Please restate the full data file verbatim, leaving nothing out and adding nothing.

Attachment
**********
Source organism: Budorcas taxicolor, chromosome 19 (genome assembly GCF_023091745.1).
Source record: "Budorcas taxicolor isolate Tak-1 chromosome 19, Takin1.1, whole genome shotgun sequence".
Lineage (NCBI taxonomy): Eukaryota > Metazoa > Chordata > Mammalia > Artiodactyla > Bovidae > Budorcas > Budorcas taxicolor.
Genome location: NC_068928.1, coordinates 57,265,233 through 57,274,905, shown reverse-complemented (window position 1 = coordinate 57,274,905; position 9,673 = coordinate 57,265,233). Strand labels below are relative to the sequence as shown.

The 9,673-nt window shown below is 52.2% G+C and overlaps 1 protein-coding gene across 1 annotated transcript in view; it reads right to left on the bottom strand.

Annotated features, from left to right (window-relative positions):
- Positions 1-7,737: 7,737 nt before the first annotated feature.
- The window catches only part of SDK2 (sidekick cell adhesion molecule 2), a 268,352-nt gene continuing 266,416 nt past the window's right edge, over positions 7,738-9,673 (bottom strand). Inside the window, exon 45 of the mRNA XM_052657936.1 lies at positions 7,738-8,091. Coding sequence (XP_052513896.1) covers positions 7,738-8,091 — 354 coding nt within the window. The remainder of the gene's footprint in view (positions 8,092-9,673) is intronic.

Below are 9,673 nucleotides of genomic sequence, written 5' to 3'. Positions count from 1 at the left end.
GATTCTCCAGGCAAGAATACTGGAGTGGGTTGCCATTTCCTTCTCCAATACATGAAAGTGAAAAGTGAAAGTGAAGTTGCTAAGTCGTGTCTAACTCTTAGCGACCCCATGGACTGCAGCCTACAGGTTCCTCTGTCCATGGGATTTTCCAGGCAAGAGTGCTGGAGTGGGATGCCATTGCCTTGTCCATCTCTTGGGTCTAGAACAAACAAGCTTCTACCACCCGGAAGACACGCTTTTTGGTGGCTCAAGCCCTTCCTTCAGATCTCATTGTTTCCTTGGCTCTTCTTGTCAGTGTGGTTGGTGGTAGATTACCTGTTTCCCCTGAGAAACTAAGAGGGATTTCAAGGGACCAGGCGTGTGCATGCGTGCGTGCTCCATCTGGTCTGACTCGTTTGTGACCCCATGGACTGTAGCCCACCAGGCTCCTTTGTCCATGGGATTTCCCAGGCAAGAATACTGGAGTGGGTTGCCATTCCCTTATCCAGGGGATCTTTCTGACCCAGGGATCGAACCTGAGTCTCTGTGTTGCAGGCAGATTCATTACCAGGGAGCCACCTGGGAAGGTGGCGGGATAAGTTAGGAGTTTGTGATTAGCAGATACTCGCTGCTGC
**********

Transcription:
Source organism: Budorcas taxicolor, chromosome 19 (genome assembly GCF_023091745.1).
Source record: "Budorcas taxicolor isolate Tak-1 chromosome 19, Takin1.1, whole genome shotgun sequence".
Lineage (NCBI taxonomy): Eukaryota > Metazoa > Chordata > Mammalia > Artiodactyla > Bovidae > Budorcas > Budorcas taxicolor.
Genome location: NC_068928.1, coordinates 57,265,233 through 57,274,905, shown reverse-complemented (window position 1 = coordinate 57,274,905; position 9,673 = coordinate 57,265,233). Strand labels below are relative to the sequence as shown.

The 9,673-nt window shown below is 52.2% G+C and overlaps 1 protein-coding gene across 1 annotated transcript in view; it reads right to left on the bottom strand.

Annotated features, from left to right (window-relative positions):
- Positions 1-7,737: 7,737 nt before the first annotated feature.
- The window catches only part of SDK2 (sidekick cell adhesion molecule 2), a 268,352-nt gene continuing 266,416 nt past the window's right edge, over positions 7,738-9,673 (bottom strand). Inside the window, exon 45 of the mRNA XM_052657936.1 lies at positions 7,738-8,091. Coding sequence (XP_052513896.1) covers positions 7,738-8,091 — 354 coding nt within the window. The remainder of the gene's footprint in view (positions 8,092-9,673) is intronic.

Below are 9,673 nucleotides of genomic sequence, written 5' to 3'. Positions count from 1 at the left end.
GATTCTCCAGGCAAGAATACTGGAGTGGGTTGCCATTTCCTTCTCCAATACATGAAAGTGAAAAGTGAAAGTGAAGTTGCTAAGTCGTGTCTAACTCTTAGCGACCCCATGGACTGCAGCCTACAGGTTCCTCTGTCCATGGGATTTTCCAGGCAAGAGTGCTGGAGTGGGATGCCATTGCCTTGTCCATCTCTTGGGTCTAGAACAAACAAGCTTCTACCACCCGGAAGACACGCTTTTTGGTGGCTCAAGCCCTTCCTTCAGATCTCATTGTTTCCTTGGCTCTTCTTGTCAGTGTGGTTGGTGGTAGATTACCTGTTTCCCCTGAGAAACTAAGAGGGATTTCAAGGGACCAGGCGTGTGCATGCGTGCGTGCTCCATCTGGTCTGACTCGTTTGTGACCCCATGGACTGTAGCCCACCAGGCTCCTTTGTCCATGGGATTTCCCAGGCAAGAATACTGGAGTGGGTTGCCATTCCCTTATCCAGGGGATCTTTCTGACCCAGGGATCGAACCTGAGTCTCTGTGTTGCAGGCAGATTCATTACCAGGGAGCCACCTGGGAAGGTGGCGGGATAAGTTAGGAGTTTGTGATTAGCAGATACTCGCTGCTGC